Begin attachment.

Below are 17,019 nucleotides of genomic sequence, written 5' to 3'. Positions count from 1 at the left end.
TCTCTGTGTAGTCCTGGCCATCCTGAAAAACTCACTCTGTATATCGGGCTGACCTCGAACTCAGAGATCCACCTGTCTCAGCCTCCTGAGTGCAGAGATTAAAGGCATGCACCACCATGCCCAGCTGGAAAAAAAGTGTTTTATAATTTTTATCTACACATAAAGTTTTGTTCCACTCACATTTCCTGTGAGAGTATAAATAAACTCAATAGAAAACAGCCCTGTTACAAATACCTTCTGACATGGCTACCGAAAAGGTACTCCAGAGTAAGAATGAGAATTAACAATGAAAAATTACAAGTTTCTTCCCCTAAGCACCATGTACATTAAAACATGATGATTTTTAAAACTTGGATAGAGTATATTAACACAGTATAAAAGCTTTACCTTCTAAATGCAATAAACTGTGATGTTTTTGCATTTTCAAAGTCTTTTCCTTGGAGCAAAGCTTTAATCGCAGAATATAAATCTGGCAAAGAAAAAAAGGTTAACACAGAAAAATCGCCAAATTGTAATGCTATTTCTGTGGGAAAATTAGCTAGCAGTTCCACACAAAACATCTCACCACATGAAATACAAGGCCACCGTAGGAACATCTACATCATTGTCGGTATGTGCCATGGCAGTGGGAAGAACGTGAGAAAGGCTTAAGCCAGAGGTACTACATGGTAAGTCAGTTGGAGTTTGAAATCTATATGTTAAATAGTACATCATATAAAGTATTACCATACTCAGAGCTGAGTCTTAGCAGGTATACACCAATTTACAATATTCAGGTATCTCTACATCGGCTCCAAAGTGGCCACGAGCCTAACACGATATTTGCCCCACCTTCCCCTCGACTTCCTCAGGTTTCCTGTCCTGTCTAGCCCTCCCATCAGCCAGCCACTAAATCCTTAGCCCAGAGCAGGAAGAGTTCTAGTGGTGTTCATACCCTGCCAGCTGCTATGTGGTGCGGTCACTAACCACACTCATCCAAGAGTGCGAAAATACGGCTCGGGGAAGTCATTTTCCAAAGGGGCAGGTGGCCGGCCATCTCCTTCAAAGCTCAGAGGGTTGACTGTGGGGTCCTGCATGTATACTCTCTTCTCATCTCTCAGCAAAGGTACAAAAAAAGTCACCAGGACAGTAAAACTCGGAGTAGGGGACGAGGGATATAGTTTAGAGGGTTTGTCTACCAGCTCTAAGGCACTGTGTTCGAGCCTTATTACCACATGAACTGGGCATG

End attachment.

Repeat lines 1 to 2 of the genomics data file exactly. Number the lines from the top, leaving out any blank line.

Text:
Below are 17,019 nucleotides of genomic sequence, written 5' to 3'. Positions count from 1 at the left end.
TCTCTGTGTAGTCCTGGCCATCCTGAAAAACTCACTCTGTATATCGGGCTGACCTCGAACTCAGAGATCCACCTGTCTCAGCCTCCTGAGTGCAGAGATTAAAGGCATGCACCACCATGCCCAGCTGGAAAAAAAGTGTTTTATAATTTTTATCTACACATAAAGTTTTGTTCCACTCACATTTCCTGTGAGAGTATAAATAAACTCAATAGAAAACAGCCCTGTTACAAATACCTTCTGACATGGCTACCGAAAAGGTACTCCAGAGTAAGAATGAGAATTAACAATGAAAAATTACAAGTTTCTTCCCCTAAGCACCATGTACATTAAAACATGATGATTTTTAAAACTTGGATAGAGTATATTAACACAGTATAAAAGCTTTACCTTCTAAATGCAATAAACTGTGATGTTTTTGCATTTTCAAAGTCTTTTCCTTGGAGCAAAGCTTTAATCGCAGAATATAAATCTGGCAAAGAAAAAAAGGTTAACACAGAAAAATCGCCAAATTGTAATGCTATTTCTGTGGGAAAATTAGCTAGCAGTTCCACACAAAACATCTCACCACATGAAATACAAGGCCACCGTAGGAACATCTACATCATTGTCGGTATGTGCCATGGCAGTGGGAAGAACGTGAGAAAGGCTTAAGCCAGAGGTACTACATGGTAAGTCAGTTGGAGTTTGAAATCTATATGTTAAATAGTACATCATATAAAGTATTACCATACTCAGAGCTGAGTCTTAGCAGGTATACACCAATTTACAATATTCAGGTATCTCTACATCGGCTCCAAAGTGGCCACGAGCCTAACACGATATTTGCCCCACCTTCCCCTCGACTTCCTCAGGTTTCCTGTCCTGTCTAGCCCTCCCATCAGCCAGCCACTAAATCCTTAGCCCAGAGCAGGAAGAGTTCTAGTGGTGTTCATACCCTGCCAGCTGCTATGTGGTGCGGTCACTAACCACACTCATCCAAGAGTGCGAAAATACGGCTCGGGGAAGTCATTTTCCAAAGGGGCAGGTGGCCGGCCATCTCCTTCAAAGCTCAGAGGGTTGACTGTGGGGTCCTGCATGTATACTCTCTTCTCATCTCTCAGCAAAGGTACAAAAAAAGTCACCAGGACAGTAAAACTCGGAGTAGGGGACGAGGGATATAGTTTAGAGGGTTTGTCTACCAGCTCTAAGGCACTGTGTTCGAGCCTTATTACCACATGAACTGGGCATG